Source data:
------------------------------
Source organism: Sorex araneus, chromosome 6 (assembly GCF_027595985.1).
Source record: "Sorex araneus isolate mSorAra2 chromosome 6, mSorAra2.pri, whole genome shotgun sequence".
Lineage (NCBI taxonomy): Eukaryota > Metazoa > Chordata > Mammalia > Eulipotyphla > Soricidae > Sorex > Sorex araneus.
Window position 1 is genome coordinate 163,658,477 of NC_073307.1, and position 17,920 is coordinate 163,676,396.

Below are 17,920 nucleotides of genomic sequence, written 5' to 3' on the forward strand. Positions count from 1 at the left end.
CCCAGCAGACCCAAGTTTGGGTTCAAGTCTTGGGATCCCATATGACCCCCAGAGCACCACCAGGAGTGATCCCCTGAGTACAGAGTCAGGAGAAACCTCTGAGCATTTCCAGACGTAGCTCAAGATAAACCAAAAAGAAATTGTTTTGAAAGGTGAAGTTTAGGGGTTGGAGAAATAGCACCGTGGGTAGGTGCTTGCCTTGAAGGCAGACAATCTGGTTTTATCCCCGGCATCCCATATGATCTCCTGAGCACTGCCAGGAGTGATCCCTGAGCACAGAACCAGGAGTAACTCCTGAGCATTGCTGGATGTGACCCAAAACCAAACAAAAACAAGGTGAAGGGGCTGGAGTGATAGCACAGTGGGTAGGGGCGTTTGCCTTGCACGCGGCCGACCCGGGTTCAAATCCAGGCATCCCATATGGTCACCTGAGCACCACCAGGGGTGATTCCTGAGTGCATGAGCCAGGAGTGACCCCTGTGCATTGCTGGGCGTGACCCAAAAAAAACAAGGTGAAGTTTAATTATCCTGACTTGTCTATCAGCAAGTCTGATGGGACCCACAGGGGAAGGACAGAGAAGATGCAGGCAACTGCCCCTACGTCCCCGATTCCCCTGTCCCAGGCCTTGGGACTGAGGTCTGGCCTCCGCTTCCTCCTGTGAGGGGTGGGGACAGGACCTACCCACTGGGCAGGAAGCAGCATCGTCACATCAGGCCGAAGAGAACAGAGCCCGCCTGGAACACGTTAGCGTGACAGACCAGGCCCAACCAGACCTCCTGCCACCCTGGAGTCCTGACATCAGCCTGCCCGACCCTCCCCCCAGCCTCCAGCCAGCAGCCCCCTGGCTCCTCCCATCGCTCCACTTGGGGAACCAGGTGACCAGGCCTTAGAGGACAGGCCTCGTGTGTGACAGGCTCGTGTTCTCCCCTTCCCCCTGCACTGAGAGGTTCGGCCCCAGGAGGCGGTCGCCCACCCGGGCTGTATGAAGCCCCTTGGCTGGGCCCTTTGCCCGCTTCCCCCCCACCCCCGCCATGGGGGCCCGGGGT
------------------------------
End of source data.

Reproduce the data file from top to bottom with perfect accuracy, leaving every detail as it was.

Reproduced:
Source organism: Sorex araneus, chromosome 6 (assembly GCF_027595985.1).
Source record: "Sorex araneus isolate mSorAra2 chromosome 6, mSorAra2.pri, whole genome shotgun sequence".
Lineage (NCBI taxonomy): Eukaryota > Metazoa > Chordata > Mammalia > Eulipotyphla > Soricidae > Sorex > Sorex araneus.
Window position 1 is genome coordinate 163,658,477 of NC_073307.1, and position 17,920 is coordinate 163,676,396.

Below are 17,920 nucleotides of genomic sequence, written 5' to 3' on the forward strand. Positions count from 1 at the left end.
CCCAGCAGACCCAAGTTTGGGTTCAAGTCTTGGGATCCCATATGACCCCCAGAGCACCACCAGGAGTGATCCCCTGAGTACAGAGTCAGGAGAAACCTCTGAGCATTTCCAGACGTAGCTCAAGATAAACCAAAAAGAAATTGTTTTGAAAGGTGAAGTTTAGGGGTTGGAGAAATAGCACCGTGGGTAGGTGCTTGCCTTGAAGGCAGACAATCTGGTTTTATCCCCGGCATCCCATATGATCTCCTGAGCACTGCCAGGAGTGATCCCTGAGCACAGAACCAGGAGTAACTCCTGAGCATTGCTGGATGTGACCCAAAACCAAACAAAAACAAGGTGAAGGGGCTGGAGTGATAGCACAGTGGGTAGGGGCGTTTGCCTTGCACGCGGCCGACCCGGGTTCAAATCCAGGCATCCCATATGGTCACCTGAGCACCACCAGGGGTGATTCCTGAGTGCATGAGCCAGGAGTGACCCCTGTGCATTGCTGGGCGTGACCCAAAAAAAACAAGGTGAAGTTTAATTATCCTGACTTGTCTATCAGCAAGTCTGATGGGACCCACAGGGGAAGGACAGAGAAGATGCAGGCAACTGCCCCTACGTCCCCGATTCCCCTGTCCCAGGCCTTGGGACTGAGGTCTGGCCTCCGCTTCCTCCTGTGAGGGGTGGGGACAGGACCTACCCACTGGGCAGGAAGCAGCATCGTCACATCAGGCCGAAGAGAACAGAGCCCGCCTGGAACACGTTAGCGTGACAGACCAGGCCCAACCAGACCTCCTGCCACCCTGGAGTCCTGACATCAGCCTGCCCGACCCTCCCCCCAGCCTCCAGCCAGCAGCCCCCTGGCTCCTCCCATCGCTCCACTTGGGGAACCAGGTGACCAGGCCTTAGAGGACAGGCCTCGTGTGTGACAGGCTCGTGTTCTCCCCTTCCCCCTGCACTGAGAGGTTCGGCCCCAGGAGGCGGTCGCCCACCCGGGCTGTATGAAGCCCCTTGGCTGGGCCCTTTGCCCGCTTCCCCCCCACCCCCGCCATGGGGGCCCGGGGT